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Book Review by Valerie Joynt – ‘Ichnographia Rustica: Stephen Switzer and the Designed Landscape’ by William Alvis Brogden

Ichnographia Rustica: Stephen Switzer and the Designed Landscape by William Alvis Brogden

Image: google.com


Published by Routledge, March 2016

In 1973 Bill Brogden presented his doctoral thesis on a then virtually unknown garden writer of the early-eighteenth century – Stephen Switzer. Surprisingly little published research has been done in the intervening years; it has been a long wait for this work to appear. Dr. Brogden has revisited the subject with renewed vigour and depth, illustrating the book with his own line drawings of many of the sites where Switzer worked.
Stephen Switzer was born in Hampshire in 1682, in East Stratton near Winchester where his father was a carpenter (not farmer). Stratton House was then occupied by Rachael, Lady Russell the widow of Lord William Russell (who in 1683 was executed for his part in the Rye House Plot). In 1698, following the death of his father, Stephen Switzer was apprenticed to the Brompton Park Nursery (usually known as ‘London & Wise’) and his long career in horticulture began. Initially he worked with George London, Henry Wise and John Vanbrugh in the creation of important gardens at Blenheim, Heythrop, Kensington Gardens and Castle Howard but there is now more evidence that from about 1712 he was the designer or main influence on a wider range of gardens: Whetham, Wiltshire; Leeswood, Flintshire; Grimsthorpe, Lincolnshire and Marston, Somerset.
In 1715 Switzer’s first book appeared: The Nobleman, Gentleman and Gardener’s Recreation: Or An Introduction to Gardening, Planting, Agriculture, and the other Business and Pleasures of a Country Life which became the first of three volumes which in 1718 were published as Ichnographia Rustica…(the full title runs to four lines). Switzer outlined his vision for ‘a Forest or Rural Garden’ landscape which combined ‘Nature with Usefulness’. The Practical Fruit Gardener 1724 was followed by The Practical Kitchen Gardener 1727 and Switzer later wrote extensively about waterworks in An Introduction to a general System of Hydrostaticks and Hydraulicks, Philosophical and Practical… 1729.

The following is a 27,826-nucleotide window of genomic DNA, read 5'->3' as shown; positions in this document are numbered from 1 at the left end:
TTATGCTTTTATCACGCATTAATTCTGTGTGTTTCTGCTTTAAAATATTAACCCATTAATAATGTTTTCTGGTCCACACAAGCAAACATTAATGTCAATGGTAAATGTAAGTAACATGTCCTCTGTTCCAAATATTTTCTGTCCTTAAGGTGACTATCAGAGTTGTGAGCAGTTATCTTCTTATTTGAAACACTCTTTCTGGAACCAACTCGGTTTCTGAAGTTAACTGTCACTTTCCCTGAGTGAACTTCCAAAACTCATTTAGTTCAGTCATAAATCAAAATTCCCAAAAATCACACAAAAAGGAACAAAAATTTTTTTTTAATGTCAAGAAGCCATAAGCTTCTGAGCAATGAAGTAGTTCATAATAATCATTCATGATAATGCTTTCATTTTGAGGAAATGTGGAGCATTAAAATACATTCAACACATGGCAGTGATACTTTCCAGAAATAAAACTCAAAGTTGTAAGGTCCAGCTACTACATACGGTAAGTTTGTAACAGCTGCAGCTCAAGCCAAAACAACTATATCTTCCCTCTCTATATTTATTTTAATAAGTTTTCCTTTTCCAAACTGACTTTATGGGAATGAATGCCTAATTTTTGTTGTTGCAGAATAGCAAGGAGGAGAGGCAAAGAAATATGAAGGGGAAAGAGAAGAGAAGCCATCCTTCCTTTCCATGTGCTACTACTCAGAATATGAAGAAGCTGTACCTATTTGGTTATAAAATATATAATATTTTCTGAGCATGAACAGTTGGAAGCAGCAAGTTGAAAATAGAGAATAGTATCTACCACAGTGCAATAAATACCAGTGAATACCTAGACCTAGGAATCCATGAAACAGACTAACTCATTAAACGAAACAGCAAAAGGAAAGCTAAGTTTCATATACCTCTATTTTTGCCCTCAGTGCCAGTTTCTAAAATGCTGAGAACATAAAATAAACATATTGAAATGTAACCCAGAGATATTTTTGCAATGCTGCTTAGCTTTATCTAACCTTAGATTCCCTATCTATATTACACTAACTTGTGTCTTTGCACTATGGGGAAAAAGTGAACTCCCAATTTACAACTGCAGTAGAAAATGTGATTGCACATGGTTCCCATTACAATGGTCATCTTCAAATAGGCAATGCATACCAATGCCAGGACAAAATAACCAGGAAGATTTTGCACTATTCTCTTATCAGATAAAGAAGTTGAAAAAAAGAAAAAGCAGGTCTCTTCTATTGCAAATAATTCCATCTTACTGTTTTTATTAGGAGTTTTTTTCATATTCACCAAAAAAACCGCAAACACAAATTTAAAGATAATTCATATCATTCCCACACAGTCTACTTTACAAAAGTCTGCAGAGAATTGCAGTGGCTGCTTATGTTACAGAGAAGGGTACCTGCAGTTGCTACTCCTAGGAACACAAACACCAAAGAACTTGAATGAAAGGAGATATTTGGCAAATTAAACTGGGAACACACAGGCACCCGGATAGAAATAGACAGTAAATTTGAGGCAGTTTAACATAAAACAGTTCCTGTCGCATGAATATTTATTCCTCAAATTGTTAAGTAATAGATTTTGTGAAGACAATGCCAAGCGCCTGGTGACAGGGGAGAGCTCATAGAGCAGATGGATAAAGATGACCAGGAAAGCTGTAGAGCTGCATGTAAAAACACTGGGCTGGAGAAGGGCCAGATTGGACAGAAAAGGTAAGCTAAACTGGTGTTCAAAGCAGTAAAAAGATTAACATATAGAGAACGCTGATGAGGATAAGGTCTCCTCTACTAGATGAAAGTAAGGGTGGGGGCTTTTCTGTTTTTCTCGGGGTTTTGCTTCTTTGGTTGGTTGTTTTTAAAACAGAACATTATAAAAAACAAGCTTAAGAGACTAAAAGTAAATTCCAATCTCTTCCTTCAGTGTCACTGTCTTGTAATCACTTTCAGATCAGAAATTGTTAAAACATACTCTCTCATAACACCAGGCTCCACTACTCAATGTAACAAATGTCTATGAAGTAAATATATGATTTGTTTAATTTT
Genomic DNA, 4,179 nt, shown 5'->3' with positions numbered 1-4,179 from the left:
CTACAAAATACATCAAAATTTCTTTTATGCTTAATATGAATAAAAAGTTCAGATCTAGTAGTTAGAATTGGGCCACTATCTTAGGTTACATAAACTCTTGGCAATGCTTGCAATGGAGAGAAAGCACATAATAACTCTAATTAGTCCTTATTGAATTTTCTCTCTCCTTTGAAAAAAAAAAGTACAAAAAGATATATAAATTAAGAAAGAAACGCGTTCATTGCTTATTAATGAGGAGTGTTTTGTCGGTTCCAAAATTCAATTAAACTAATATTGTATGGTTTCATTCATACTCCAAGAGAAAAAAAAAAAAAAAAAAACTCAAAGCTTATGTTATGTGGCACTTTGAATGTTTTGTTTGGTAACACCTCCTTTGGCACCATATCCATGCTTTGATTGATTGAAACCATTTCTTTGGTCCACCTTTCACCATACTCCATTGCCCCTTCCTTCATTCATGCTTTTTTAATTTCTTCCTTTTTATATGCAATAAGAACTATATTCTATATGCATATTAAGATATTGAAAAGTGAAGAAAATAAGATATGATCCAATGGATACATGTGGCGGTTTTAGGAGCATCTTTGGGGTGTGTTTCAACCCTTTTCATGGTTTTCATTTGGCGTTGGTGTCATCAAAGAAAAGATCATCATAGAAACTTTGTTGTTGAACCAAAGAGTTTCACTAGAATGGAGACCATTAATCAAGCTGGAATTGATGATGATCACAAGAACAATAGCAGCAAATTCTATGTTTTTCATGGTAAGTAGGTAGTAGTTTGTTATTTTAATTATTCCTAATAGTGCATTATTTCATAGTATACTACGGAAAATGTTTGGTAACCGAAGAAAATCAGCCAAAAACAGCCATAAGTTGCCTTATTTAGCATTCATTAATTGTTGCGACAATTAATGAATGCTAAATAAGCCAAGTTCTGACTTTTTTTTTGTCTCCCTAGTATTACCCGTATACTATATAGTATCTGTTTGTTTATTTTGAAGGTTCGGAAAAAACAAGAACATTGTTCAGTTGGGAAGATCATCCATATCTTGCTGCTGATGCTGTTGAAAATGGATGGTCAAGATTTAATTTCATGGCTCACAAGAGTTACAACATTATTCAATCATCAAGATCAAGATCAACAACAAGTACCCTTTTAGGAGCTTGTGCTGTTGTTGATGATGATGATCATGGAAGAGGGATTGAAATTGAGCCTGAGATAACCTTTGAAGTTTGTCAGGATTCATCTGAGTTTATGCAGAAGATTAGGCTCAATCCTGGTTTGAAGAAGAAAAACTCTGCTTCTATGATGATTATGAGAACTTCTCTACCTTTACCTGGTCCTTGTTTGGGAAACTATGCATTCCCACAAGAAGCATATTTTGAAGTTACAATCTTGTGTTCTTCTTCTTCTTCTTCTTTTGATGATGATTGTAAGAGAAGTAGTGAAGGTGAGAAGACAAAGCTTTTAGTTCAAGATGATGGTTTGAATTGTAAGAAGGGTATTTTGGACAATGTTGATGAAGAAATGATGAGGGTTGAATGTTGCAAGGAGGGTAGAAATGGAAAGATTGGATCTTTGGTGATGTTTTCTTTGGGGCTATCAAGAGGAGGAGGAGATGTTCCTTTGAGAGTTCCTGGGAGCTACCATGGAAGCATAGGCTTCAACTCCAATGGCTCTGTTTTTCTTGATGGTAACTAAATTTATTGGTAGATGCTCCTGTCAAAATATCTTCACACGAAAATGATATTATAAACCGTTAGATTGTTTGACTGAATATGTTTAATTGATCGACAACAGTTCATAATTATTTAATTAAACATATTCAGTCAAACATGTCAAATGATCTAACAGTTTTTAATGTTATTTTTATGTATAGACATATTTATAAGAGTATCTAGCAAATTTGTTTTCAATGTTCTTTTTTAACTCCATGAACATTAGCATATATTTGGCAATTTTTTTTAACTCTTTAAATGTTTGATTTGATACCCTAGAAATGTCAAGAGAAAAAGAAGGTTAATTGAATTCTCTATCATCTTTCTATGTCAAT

Dr. Brogden analyses Switzer’s career, philosophy and writings in great depth. Every landscape with which Switzer was involved or associated is considered, but herein lies the difficulty in reading this book: the writing is dense, the illustrations are not always alongside the relevant section and it becomes more of a reference text than a Good Read. There are several lapses in editing: for instance Switzer’s quotation from Ozell’s translation of Boileau ‘Give me the Shades, the Forests and the Glades’ is lacking a ‘which’ in line two and a typing error in the last line renders ‘Vintagers’ as ‘Vinatgers’. The names of the gardens are listed in the contents, arranged by chapter headings but there is no indication of the strength of attribution of any particular garden to Stephen Switzer.
All the illustrations are monochrome, many taken from Colen Campbell’s Vitruvius Britannicus or are Kip and Knyff’s views. There are very few modern illustrations of the sites. Nonetheless, this is a book which at last raises the status of Stephen Switzer; it fills a yawning gap in academic research and it has been well received by garden historians.

V Joynt
March 2018

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